Another very old bottling, with this 5 year old Glenesk. The distillery closed in 1985, so the bottling itself is at least 32 years old by now. My first experience with this distillery was at a festival in Vlissingen, when there were still Rare Malts to be had at the Diageo stand. A 25 year old Hillside (another brand name used by Glenesk Distillery), sitting next to a 30 year old Brora, for about € 5 per tasting glass. How things have changed…
But, before we get stuck into ranting about whisky prices, let’s just do a whisky review instead. This one, even now, isn’t even that ridiculously expensive, coming in at € 200 for a bottle in the secondary market. Of course, it’s not the greatest of drams to ever come out of the Highlands, but with something this old and this rare, I’m quite surprised.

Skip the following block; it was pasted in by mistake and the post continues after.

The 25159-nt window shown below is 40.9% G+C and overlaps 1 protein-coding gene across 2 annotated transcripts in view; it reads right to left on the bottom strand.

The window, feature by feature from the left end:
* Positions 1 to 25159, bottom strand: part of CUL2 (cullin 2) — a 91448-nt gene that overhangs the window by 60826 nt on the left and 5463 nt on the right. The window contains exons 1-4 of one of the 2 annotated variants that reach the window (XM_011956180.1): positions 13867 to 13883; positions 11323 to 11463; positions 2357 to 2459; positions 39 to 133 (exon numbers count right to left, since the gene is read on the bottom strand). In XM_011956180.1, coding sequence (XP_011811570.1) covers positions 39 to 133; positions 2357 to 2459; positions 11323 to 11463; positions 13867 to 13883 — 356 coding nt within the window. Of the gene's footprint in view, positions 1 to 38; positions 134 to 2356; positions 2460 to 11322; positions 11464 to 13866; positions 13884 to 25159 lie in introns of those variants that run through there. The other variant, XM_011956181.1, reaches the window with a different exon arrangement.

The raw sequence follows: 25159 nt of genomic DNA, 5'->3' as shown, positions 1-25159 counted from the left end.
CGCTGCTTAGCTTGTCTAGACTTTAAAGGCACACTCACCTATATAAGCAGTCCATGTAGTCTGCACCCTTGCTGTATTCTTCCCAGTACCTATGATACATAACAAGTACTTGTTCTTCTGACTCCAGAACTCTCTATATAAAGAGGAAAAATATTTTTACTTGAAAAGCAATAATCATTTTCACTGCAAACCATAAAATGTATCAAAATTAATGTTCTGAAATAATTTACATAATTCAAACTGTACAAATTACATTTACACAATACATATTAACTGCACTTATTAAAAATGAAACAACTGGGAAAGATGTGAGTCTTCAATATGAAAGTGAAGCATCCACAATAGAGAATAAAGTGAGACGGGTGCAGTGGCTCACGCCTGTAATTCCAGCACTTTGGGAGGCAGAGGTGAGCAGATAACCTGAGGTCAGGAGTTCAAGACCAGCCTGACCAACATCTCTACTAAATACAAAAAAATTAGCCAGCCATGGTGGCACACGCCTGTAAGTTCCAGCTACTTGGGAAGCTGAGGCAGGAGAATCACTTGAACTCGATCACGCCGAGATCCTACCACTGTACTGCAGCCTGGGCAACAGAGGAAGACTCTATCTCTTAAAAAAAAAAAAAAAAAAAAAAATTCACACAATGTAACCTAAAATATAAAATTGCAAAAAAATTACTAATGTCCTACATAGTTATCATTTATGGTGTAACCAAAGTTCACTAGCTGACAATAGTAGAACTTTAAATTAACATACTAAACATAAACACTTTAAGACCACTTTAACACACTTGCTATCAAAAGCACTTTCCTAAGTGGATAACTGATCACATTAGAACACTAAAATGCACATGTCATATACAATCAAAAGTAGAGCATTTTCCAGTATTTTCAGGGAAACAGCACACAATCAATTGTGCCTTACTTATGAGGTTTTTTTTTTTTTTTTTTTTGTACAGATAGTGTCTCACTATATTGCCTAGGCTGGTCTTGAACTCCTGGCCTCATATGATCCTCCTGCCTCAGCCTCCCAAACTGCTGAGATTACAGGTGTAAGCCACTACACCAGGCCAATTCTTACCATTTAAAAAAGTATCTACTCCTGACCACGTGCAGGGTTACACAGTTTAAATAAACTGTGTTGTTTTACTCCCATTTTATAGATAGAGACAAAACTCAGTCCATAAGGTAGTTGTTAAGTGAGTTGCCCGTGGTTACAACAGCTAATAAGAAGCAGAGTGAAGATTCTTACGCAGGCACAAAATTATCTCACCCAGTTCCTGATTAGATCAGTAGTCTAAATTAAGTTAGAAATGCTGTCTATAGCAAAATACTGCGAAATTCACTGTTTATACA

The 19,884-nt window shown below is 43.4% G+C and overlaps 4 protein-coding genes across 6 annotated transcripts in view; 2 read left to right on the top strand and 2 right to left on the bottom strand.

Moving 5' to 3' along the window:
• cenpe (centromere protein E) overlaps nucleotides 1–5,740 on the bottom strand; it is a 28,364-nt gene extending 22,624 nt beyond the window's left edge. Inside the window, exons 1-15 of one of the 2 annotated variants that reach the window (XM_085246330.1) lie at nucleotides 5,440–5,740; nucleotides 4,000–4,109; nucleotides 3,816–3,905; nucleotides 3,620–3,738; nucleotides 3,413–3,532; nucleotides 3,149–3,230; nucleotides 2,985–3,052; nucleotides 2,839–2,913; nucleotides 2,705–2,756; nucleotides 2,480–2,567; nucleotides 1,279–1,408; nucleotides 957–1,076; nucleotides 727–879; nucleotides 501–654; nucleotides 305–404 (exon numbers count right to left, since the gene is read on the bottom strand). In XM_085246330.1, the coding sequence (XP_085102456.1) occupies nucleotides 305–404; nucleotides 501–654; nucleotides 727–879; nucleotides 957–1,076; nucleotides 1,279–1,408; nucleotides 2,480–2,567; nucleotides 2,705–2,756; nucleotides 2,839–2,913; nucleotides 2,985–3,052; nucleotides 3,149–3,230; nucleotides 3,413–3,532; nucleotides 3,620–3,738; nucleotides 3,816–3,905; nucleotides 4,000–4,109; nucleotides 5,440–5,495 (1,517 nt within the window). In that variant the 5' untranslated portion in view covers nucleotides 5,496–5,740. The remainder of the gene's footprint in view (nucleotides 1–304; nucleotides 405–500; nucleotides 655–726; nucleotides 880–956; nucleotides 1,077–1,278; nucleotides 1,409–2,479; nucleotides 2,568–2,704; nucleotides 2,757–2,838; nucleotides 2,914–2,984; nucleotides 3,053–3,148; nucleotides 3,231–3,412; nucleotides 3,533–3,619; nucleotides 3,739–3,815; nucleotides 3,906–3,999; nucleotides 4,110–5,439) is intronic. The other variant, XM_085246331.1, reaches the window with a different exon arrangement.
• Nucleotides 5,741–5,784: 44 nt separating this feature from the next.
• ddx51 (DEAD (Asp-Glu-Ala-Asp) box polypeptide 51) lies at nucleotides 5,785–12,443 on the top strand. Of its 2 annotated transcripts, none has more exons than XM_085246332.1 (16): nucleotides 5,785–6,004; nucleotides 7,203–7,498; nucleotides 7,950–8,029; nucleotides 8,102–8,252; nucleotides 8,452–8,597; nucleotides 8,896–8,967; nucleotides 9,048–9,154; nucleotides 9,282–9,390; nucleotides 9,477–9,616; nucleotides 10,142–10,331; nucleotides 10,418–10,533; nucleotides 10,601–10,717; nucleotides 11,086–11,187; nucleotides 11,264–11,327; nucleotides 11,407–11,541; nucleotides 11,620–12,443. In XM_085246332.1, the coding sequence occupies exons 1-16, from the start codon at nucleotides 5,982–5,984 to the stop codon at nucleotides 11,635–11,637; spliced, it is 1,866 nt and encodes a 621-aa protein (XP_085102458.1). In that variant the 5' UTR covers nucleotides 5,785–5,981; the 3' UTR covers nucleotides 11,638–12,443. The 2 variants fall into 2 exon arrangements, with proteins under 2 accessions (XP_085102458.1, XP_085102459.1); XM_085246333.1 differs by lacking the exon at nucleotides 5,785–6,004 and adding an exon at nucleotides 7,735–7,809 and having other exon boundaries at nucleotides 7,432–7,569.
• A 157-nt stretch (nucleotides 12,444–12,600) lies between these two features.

There’s a note of barley and buttery sand biscuit, accompanied by scents of chalk and star fruit. Young, but 1980s style young, so a bit more out of the ordinairy.
Surprisingly syrupy and surprisingly peppery. White pepper and simple syrup. Almost no oak, but there is a barley note. Less fruity than on the nose, but it retains the chalky touch. An ever so slight metallic note too.
The finish is very much the same as the palate, but a bit less sweet and it shows some OBE.
With the light and barley driven character it is very ‘blended whisky’ like, but an older style of blends. A very typical thing of the 1980s, especially at this young age. I’ve had whiskies from several other distilleries from the same time that showcase the same flavor profile. I guess the drive for lighter spirits in the 1970s is really showing up here.
All in all, especially after such a long time with some OBE added to the mix, this is a pretty fine dram. Not spectacular, but really interesting and a window to the past, at least a little bit.